Depending on whom you ask, Tsang Tsou Choi was either a prolific street artist or a vandal. Roaming the streets with his painting kit (stained brushes and a Pot Noodle cup for his ink) tied in plastic bags to his crutches, the self-styled King of Kowloon was often mistaken for a homeless man.
Take the Star Ferry across Victoria Harbour from Central, Hong Kong to Tsim Sha Tsui. When you arrive at the arcade of Tsim Sha Tsui’s Star Ferry Pier, look for a concrete column encased in perspex. Scrawled in fading black ink is one of the last remaining works of Tsang Tsou Choi (1921–2007), the legendary King of Kowloon.
The King spent 60 years plastering the walls of Hong Kong with his cries of indignation. The tagging behind the perspex at Tsim Sha Tsui, although rare, is a typical missive. It asserts Tsang’s sovereignty over Kowloon, China and, for good measure, even England.
Tsang crowned himself the King of Kowloon. He claimed to have discovered documents in a temple that showed that his ancestors had owned land there. No one has verified those documents, but Tsang maintained his family’s land was stolen when the British occupied the area in the late 19th century. As the rightful heir to the land, Tsang demanded it back.
“Most people thought of him as just some kind of vandal,” remembers art historian David Clarke. “To the extent they were aware of him they would have thought he was just some crazy guy doing some crazy thing and they wouldn’t have thought it had any value in its own right.”
Besides signing his fanciful moniker “King of Kowloon”, he often scrawled foul language against the Queen of England, whom he considered a usurper of his land. After Hong Kong was returned to Chinese rule in 1997, Tsang turned his words against China instead. For decades, both the government and the weather washed Tsang’s work away, forcing him to be even more prolific.
When the former British colony was returned to China, people romanticised Tsang and his works as a symbol of Hong Kong’s collective search for cultural identity. It was as though his claims of sovereignty echoed a broader longing for autonomy. But Clarke doesn’t believe Tsang was speaking for the people. Instead, Clarke thinks Tsang was just speaking out about his own marginality.
Tsang himself was cryptic about his own motivations. Joanne Shen, a filmmaker who shot a documentary about the King of Kowloon, captured a moment on film when Tsang was interrupted at work and forced to move on. Tsang went angrily on his way, shouting with all the entitled indignation of a king. When asked why he continues to write, Tsan replied, “To show people.”
When Tsang rose to prominence in the 1990s, his graffiti was still as unique as it was virulent. His first exhibition, in 1997, made him an instant cult icon. He inspired other artists and fashion designers, and even featured in an advert for Swipe cleaning fluid – the type that could wash his own work away. In 2004, one year after his work featured in the Venice Biennale, Sotheby’s auctioned one of his pieces and it fetched a handsome $7,050.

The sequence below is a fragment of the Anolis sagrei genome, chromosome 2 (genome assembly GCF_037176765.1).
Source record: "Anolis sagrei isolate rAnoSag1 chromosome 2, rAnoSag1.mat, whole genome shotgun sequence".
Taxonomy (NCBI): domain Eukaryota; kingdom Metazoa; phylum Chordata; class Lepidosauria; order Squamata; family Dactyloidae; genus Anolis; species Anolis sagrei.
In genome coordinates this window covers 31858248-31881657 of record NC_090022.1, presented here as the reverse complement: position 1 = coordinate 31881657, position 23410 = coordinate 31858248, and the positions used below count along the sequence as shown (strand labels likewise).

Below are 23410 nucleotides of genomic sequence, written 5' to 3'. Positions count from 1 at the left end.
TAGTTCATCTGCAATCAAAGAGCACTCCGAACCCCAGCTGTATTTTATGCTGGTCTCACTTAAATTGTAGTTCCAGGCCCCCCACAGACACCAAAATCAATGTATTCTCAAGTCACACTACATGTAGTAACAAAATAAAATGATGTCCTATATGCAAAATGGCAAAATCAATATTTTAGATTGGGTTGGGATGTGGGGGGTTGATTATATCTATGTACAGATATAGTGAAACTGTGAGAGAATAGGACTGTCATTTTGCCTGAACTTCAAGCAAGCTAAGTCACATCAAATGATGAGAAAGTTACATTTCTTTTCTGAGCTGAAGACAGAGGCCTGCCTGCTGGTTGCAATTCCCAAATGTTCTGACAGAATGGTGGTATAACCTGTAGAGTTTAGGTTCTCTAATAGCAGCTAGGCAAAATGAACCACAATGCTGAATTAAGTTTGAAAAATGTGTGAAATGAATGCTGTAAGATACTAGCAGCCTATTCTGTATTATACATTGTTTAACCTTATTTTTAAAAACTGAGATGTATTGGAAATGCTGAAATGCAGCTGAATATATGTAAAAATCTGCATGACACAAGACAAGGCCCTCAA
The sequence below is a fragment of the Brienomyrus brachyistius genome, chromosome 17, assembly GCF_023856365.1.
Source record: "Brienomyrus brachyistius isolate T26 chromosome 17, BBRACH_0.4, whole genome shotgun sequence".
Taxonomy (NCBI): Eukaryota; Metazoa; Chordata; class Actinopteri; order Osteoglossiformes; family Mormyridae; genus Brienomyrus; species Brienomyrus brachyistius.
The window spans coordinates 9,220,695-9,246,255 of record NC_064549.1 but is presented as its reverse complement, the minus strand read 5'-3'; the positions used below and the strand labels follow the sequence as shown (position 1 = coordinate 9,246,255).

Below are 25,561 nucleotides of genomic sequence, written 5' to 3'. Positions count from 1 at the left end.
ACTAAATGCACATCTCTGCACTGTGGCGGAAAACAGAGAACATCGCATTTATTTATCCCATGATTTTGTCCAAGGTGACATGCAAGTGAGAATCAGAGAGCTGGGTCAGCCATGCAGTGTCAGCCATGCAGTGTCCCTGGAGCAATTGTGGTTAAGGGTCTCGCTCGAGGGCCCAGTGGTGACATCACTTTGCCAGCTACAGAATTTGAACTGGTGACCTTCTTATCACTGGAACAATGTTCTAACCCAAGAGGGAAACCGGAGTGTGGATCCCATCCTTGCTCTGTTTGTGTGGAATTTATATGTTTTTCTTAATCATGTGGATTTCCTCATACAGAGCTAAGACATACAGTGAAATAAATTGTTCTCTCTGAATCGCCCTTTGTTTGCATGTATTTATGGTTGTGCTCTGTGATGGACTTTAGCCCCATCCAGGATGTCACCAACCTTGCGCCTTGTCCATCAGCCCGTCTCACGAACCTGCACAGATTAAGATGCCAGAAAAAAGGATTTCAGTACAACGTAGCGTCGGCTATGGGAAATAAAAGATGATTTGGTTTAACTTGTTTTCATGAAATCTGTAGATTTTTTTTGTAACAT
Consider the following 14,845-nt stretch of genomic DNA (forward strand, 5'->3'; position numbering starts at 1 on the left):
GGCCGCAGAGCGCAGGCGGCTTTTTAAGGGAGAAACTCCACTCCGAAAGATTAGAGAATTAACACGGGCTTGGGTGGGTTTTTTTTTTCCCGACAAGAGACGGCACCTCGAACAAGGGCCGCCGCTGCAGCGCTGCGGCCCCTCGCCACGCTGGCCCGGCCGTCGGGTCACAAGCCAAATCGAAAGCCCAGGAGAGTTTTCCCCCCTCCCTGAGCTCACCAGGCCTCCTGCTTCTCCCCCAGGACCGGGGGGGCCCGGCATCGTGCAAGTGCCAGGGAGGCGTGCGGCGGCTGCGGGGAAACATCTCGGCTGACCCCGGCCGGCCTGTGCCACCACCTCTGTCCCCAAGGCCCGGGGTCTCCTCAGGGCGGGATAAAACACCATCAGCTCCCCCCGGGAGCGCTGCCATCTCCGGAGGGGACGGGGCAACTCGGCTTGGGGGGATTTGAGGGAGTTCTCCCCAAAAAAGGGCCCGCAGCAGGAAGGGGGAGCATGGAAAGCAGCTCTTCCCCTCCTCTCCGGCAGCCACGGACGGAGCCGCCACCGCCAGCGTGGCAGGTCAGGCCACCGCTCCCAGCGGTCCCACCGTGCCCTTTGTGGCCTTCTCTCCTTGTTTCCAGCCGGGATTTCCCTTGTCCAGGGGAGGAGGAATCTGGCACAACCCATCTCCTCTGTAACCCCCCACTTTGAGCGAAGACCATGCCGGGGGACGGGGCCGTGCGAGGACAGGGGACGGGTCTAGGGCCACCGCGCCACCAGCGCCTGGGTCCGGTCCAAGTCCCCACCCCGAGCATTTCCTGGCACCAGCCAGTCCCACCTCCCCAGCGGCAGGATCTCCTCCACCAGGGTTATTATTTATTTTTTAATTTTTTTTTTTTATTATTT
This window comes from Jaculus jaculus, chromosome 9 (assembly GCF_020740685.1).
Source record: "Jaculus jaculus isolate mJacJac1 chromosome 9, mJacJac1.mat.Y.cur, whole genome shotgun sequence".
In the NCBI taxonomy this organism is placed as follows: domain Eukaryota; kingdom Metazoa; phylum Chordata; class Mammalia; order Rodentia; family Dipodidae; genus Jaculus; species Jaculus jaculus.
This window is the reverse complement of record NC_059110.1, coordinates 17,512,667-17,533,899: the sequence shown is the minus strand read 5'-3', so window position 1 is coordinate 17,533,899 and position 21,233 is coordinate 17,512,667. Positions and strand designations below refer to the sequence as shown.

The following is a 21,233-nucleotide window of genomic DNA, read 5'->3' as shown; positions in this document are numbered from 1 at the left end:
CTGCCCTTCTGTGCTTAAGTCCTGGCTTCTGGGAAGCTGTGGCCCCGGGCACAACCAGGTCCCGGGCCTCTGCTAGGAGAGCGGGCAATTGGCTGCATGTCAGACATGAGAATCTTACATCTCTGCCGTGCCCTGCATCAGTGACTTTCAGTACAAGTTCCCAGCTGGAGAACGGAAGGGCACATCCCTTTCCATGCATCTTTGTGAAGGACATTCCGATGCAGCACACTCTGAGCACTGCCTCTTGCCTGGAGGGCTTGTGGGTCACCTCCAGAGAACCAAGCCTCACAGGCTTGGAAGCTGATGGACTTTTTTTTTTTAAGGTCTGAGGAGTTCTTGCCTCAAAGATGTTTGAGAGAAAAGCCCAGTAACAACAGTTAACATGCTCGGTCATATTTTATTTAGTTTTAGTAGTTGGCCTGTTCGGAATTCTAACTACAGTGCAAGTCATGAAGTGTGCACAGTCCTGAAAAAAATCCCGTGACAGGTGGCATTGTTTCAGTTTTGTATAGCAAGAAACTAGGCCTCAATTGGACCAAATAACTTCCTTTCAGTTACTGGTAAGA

Lau Kin Wai, art curator and friend of the King, remembers a different side to the formidable Tsang Tsou Choi. “He was a very nice guy, and he was very considerate,” says Lau, who remembers a shy man who would sit quietly and write if in the company of too many people. Nevertheless, the King enjoyed the warmth of the spotlight. It was a warmth not replicated at home: he was estranged from his eight children, three of whom had already died when Tsang passed away in 2007.
“Tsang’s family felt frustrated with him, because they felt that what he was doing wasn’t normal, and it shamed them,” explains Lau. “He loved his family, but his family rejected him, or even hated him. So you could interpret his work in light of that, too.”
Family features prominently in Tsang’s work. He would often detail his lineage, listing the names of his ancestors all the way back to the original landowner, to demonstrate his rightful inheritance of the land in Kowloon. Perhaps the constant repetition of his family line was cathartic for him.
Misfortune plagued Tsang’s life. He was crippled when a dumpster fell on him when he worked at a waste sorting centre, and he was also involved in a near-fatal car accident. In his old age, Tsang gasped with the strain of standing straight to paint the top of a wall. Yet something kept driving him to go out and write.
With all his fame, it’s easy to think of Tsang as an artist. His work is still occasionally exhibited today, and it is evidently deemed important enough to be kept preserved on the pier in Tsim Sha Tsui. But beneath all that, Tsang was just a poor and lonely man asking to be heard. It’s harder to think of him that way, because it’s a sad reminder that there are a million other marginalised people in Hong Kong whose stories are never told.
This is an updated version of an article originally written by Sally Gao.